But when we pass from consciousness of sensations to consciousness of objects of perception, certain further points arise which demand an addition to our definition. A judgment of perception, we may say, consists of a core of sensation, together with associated images, with belief in the present existence of an object to which sensation and images are referred in a way which is difficult to analyse. Perhaps we might say that the belief is not fundamentally in any PRESENT existence, but is of the nature of an expectation: for example. when we see an object, we expect certain sensations to result if we proceed to touch it. Perception, then, will consist of a present sensation together with expectations of future sensations. (This, of course, is a reflective analysis, not an account of the way perception appears to unchecked introspection.) But all such expectations are liable to be erroneous, since they are based upon correlations which are usual but not invariable. Any such correlation may mislead us in a particular case, for example, if we try to touch a reflection in a looking-glass under the impression that it is "real." Since memory is fallible, a similar difficulty arises as regards consciousness of past objects. It would seem odd to say that we can be "conscious" of a thing which does not or did not exist. The only way to avoid this awkwardness is to add to our definition the proviso that the beliefs involved in consciousness must be TRUE.
In the second place, the question arises as to whether we can be conscious of images. If we apply our definition to this case, it seems to demand images of images. In order, for example, to be conscious of an image of a cat, we shall require, according to the letter of the definition, an image which is a copy of our image of the cat, and has this image for its prototype. Now, it hardly seems probable, as a matter of observation, that there are images of images, as opposed to images of sensations. We may meet this difficulty in two ways, either by boldly denying consciousness of images, or by finding a sense in which, by means of a different accompanying belief, an image, instead of meaning its prototype, can mean another image of the same prototype.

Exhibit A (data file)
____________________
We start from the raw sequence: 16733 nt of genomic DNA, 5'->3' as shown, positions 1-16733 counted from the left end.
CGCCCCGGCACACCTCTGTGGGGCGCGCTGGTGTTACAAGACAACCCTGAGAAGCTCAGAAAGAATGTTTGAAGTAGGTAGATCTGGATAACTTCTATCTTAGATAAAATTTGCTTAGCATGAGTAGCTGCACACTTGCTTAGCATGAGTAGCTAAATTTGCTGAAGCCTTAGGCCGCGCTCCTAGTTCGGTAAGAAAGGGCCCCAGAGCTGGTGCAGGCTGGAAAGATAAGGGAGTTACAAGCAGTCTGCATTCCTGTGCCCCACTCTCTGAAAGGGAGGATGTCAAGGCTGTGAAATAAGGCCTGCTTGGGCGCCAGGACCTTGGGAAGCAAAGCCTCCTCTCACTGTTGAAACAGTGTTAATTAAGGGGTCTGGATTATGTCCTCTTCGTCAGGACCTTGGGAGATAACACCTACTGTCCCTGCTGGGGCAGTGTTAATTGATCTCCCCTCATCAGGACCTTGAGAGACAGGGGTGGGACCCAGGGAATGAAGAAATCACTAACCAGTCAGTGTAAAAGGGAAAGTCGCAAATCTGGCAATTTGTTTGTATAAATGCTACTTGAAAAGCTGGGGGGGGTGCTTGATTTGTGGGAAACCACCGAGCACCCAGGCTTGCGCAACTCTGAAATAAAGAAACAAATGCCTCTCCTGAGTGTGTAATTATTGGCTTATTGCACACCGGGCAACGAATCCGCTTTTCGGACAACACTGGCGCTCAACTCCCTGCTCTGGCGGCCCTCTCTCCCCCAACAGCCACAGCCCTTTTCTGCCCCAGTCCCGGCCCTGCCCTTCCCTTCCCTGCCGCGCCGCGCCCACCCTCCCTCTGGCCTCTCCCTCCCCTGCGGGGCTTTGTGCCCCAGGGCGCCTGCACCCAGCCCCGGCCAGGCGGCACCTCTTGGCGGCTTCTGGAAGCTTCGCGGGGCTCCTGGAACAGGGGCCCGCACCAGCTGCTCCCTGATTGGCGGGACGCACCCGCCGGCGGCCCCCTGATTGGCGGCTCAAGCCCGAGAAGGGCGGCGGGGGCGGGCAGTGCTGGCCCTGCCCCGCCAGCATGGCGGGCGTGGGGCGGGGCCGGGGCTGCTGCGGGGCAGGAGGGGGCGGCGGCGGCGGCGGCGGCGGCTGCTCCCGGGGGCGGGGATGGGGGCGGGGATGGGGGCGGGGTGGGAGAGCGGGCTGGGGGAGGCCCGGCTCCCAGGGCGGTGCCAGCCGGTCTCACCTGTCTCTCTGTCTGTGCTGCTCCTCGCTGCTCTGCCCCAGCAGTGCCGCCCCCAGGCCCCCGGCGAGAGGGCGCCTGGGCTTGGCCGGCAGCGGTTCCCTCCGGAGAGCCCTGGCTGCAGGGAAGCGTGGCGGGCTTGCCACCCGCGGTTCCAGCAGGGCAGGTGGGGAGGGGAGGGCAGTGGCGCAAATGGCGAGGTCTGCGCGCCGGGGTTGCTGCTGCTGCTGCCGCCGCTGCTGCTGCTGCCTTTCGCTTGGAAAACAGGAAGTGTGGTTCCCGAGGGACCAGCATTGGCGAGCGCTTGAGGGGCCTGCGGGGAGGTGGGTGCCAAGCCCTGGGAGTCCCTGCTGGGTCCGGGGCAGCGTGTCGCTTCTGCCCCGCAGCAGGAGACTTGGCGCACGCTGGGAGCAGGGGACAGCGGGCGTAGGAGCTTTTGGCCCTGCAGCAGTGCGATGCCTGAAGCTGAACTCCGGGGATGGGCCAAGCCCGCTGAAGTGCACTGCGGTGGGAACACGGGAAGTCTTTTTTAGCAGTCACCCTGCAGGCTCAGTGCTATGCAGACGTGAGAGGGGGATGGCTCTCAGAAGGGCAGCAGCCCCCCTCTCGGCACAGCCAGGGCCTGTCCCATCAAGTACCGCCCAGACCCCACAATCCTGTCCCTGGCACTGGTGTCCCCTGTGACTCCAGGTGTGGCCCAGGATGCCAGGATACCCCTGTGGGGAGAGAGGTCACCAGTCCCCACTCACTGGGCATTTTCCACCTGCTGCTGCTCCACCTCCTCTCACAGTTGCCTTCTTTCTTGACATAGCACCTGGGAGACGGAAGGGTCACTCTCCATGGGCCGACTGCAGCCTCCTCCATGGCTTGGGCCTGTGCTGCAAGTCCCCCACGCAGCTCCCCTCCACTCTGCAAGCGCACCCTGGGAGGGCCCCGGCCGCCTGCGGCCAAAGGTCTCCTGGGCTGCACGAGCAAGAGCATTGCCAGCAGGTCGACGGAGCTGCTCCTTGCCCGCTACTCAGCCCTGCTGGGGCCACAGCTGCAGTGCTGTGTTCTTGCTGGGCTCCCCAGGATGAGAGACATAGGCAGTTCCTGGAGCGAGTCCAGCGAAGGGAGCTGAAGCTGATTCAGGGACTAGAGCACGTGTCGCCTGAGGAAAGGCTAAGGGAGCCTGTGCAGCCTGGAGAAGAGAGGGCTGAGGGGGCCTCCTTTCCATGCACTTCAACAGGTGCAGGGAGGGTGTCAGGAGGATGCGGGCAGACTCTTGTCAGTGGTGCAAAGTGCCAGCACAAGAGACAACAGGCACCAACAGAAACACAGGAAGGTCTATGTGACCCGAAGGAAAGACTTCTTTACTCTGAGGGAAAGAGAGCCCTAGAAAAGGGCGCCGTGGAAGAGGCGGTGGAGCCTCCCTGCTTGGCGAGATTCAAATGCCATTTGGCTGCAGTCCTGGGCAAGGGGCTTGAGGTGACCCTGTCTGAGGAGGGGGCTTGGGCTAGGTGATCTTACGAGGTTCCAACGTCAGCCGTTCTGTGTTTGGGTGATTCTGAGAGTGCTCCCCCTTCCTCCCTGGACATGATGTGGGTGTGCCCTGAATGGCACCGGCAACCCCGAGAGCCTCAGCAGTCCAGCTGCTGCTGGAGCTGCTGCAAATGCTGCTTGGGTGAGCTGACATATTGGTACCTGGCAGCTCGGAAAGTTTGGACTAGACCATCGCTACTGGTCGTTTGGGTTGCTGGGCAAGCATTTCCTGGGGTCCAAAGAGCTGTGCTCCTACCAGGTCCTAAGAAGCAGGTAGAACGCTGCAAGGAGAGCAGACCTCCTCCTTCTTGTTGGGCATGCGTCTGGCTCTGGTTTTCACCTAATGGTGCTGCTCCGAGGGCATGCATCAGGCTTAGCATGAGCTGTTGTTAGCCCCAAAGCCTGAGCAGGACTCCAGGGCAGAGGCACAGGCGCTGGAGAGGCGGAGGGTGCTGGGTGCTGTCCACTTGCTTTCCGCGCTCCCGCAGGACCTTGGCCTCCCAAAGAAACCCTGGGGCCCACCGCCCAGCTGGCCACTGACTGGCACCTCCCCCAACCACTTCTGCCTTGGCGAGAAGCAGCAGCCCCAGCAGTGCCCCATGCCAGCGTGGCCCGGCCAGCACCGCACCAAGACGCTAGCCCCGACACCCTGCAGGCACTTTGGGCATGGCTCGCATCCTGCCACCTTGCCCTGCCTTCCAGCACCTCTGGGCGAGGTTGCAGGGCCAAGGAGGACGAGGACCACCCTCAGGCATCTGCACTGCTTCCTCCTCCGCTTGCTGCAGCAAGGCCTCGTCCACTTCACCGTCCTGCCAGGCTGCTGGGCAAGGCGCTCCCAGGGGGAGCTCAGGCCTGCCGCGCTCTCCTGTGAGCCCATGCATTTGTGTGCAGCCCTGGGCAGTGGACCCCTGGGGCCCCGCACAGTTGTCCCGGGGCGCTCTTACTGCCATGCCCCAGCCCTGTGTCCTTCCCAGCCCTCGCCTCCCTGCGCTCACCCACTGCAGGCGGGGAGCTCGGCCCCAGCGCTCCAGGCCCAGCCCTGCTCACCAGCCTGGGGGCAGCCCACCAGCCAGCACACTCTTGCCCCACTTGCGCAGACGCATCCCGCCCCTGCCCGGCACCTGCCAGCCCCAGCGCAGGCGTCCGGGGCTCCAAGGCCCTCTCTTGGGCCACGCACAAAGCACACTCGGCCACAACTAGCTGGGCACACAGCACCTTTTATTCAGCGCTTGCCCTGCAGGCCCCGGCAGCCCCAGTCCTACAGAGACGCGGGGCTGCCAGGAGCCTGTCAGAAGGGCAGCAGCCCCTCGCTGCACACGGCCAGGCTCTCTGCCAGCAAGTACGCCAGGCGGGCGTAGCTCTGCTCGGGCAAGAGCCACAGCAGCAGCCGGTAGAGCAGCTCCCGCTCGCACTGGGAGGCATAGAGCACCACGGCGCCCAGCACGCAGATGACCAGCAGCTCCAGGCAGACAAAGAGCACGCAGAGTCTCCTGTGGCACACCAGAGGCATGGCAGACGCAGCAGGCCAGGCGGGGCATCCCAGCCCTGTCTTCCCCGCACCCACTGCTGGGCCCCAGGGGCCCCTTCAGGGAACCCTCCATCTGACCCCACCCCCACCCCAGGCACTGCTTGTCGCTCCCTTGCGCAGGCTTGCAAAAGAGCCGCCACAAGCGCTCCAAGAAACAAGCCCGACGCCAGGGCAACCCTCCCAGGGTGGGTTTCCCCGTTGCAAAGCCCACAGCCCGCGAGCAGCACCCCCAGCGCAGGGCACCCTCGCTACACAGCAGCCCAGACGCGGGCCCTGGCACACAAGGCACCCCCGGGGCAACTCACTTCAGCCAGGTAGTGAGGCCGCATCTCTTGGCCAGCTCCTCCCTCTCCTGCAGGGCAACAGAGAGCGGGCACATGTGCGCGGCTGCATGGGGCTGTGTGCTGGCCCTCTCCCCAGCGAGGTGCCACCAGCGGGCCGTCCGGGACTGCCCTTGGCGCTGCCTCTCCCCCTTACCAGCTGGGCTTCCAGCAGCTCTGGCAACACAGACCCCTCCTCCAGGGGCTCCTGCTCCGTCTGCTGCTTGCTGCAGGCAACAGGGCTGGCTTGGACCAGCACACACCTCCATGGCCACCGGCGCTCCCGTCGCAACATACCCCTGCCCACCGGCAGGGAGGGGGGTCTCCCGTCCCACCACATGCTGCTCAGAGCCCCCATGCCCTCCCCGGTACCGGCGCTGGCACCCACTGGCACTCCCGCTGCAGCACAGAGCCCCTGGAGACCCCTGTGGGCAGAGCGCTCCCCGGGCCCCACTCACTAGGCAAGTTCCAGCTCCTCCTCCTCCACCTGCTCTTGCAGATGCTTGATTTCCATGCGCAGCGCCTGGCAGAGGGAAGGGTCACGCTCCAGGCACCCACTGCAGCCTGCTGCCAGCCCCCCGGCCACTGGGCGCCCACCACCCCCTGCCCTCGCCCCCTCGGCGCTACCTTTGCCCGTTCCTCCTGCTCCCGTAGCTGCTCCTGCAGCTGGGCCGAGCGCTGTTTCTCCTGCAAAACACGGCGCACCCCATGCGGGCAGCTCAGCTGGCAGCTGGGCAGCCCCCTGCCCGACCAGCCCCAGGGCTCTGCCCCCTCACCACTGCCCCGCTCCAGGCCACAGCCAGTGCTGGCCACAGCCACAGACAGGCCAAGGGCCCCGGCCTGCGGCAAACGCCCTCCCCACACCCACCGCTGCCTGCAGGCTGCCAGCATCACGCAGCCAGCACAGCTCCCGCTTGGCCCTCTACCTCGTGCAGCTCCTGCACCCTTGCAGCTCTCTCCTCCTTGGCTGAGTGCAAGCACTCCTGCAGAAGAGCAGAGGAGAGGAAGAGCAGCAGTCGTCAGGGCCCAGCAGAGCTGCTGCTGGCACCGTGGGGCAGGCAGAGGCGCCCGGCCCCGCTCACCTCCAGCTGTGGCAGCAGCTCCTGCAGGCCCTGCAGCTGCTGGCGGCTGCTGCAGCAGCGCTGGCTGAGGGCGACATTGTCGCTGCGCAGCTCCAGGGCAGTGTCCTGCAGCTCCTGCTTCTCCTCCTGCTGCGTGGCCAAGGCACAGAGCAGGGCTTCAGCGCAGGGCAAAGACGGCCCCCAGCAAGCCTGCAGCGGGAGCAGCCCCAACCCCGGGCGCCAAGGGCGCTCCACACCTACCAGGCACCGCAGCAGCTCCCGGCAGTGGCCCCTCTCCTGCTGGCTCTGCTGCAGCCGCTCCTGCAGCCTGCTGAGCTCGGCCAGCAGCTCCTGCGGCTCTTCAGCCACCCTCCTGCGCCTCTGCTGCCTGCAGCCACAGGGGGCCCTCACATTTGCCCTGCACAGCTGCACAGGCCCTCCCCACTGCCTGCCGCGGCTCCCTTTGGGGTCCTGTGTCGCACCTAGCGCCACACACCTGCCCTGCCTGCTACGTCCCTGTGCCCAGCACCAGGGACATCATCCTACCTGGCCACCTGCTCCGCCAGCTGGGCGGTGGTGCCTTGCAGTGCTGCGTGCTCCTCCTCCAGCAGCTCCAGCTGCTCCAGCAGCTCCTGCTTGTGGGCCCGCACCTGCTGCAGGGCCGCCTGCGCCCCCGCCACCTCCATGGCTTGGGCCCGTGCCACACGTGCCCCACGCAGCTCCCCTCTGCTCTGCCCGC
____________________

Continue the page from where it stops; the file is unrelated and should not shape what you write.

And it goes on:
The first alternative, which denies consciousness of images, has already been discussed when we were dealing with Introspection in Lecture VI. We then decided that there must be, in some sense, consciousness of images. We are therefore left with the second suggested way of dealing with knowledge of images. According to this second hypothesis, there may be two images of the same prototype, such that one of them means the other, instead of meaning the prototype. It will be remembered that we defined meaning by association a word or image means an object, we said, when it has the same associations as the object. But this definition must not be interpreted too absolutely: a word or image will not have ALL the same associations as the object which it means. The word "cat" may be associated with the word "mat," but it would not happen except by accident that a cat would be associated with a mat. And in like manner an image may have certain associations which its prototype will not have, e.g. an association with the word "image." When these associations are active, an image means an image, instead of meaning its prototype. If I have had images of a given prototype many times, I can mean one of these, as opposed to the rest, by recollecting the time and place or any other distinctive association of that one occasion. This happens, for example, when a place recalls to us some thought we previously had in that place, so that we remember a thought as opposed to the occurrence to which it referred. Thus we may say that we think of an image A when we have a similar image B associated with recollections of circumstances connected with A, but not with its prototype or with other images of the same prototype. In this way we become aware of images without the need of any new store of mental contents, merely by the help of new associations. This theory, so far as I can see, solves the problems of introspective knowledge, without requiring heroic measures such as those proposed by Knight Dunlap, whose views we discussed in Lecture VI.